Those of you who’ve read The Custard TV’s Best of 2015 now that one of early favourites was Channel 4’s Walking the Nile and now adventurer Levison Wood is back with a new challenge in Walking the Himalayas. Alongside local guide Malang, Levison has decided to walk all 17,000 miles of the Himalayas from Afghanistan to Bhutan and his journey doesn’t exactly get off to an easy start. The majority of episode one saw Levison and Malang negotiate the harsh climate of Afghanistan and stopping off at small villages in order to request packing vehicles and possibly get a hot meal for the night. After several trying days, the duo finally reach the Irshad Pass which will take them through to Pakistan and as a result complete the first leg of their journey. The episode ended with perhaps my favourite scene as Levison and Malang enjoy an evening at the luscious Hanza Valley in North Pakistan where the locals attribute their longevity to a special type of moonshine. I’m pleased to report that Walking the Himalayas is as immersive as Wood’s previous journey down the Nile thanks in part to the beautiful cinematography which paints a vivid picture of both Afghanistan and Pakistan. The Afghanistan of Walking the Himalayas is very different from the one we see on the news as is this is a place home to small tribes with young children whose life expectancy is only thirty-two. The contrast between the early part of Levison’s journey and his arrival in the Hanza Valley was also incredible especially because the scenery looked amazing. Wood himself was an amiable host although I did wonder how hard he had actually trained before the show had begun as he seemed to be out of breath every five minutes. Additionally I did question a scene where Levison and Malang came across a new Afghani village after being in desperate circumstances as it appeared as if this scene had been created for entertainment purposes. But on the whole Walking the Himalayas was a compelling documentary which shone a new light on areas of the world that we think we know about. As all the rest of the series will air next year it already looks like Walking the Himalayas may already be one of our favourites at the end of 2016.

We end with a show that was very close to my heart as the nation’s favourite choirmaster tried to track down every one he shared a stage with over the last decade in Gareth Malone’s Great Choir Reunion. This special two-parter saw Malone try to track down members of all the choirs he’d created throughout his various series which started ten years ago with the original group at the Northolt High School. Gareth was pleased to learn that a fair few of the former Northolt students had pursued careers in music as had the boys from The Lancaster School; who were the subject of his second documentary Boys Don’t Sing. The first episode dealt solely with the school choirs and almost became like a musical version of Friends Reunited ending which ended with a performance of James Bay’s Hold Back the River. The second episode focused primarily on the South Oxhey Community Choir alongside arguably Gareth’s most successful project the Military Wives Choir. It says something about Gareth’s recent success that only a small amount of time was devoted to the nine choirs he’d formed in the forgettable Sing While You Work series. In fact I feel it was only featured to give some context to the appearance of social worker Siobhan who started Gareth’s Choir of Choirs performance of Bridge Over Troubled Water. The one issue I had with The Choir Reunion was how the majority of those interviewed credited Gareth with helping them find their voice and gain confidence in their lives. This constant fawning over Gareth was a little too much for me to stomach but that being said its clear that he’s had a large influence over some of these people’s lives. Furthermore, the bulk of both episodes were full of clips from the previous series and there was very little new footage during the two hours. That being said I got a little bit nostalgic watching clips from all the shows and thought it was great to catch-up with some of the characters, especially the members of the two school choirs. Although seeing the former youngsters now made me feel incredibly old, I did find it incredibly touching to see them sing together again and the final performance demonstrated how much singing had touched their lives over the last decade. However the biggest question I had is whether Gareth will find success again as I believe he hasn’t been involved in a really decent series since The Military Wives.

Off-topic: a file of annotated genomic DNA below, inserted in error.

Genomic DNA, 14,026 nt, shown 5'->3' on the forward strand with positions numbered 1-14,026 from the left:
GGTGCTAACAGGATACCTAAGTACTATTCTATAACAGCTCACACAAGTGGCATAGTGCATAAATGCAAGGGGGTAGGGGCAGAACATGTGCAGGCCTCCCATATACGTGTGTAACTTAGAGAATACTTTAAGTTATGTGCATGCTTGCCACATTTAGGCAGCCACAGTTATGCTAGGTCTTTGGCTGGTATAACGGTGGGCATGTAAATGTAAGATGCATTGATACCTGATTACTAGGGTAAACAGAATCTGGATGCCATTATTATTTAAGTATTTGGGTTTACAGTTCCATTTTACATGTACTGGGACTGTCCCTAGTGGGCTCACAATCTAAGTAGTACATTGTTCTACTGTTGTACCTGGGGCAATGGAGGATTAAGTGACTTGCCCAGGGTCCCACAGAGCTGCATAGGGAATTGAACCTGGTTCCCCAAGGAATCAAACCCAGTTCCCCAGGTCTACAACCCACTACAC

That’s your lot for now remember to follow me on Twitter @mattstvbites and I’ll be back next week with more TV highlights.

Matt Donnelly

Matt Donnelly


Made in Staffordshire, Matt is the co-editor of the site and co-host of The Custard TV Podcast. Matt has been writing about TV for over fifteen years and has written for the site for almost a decade. He's just realised this makes him a lot older than he thought he was.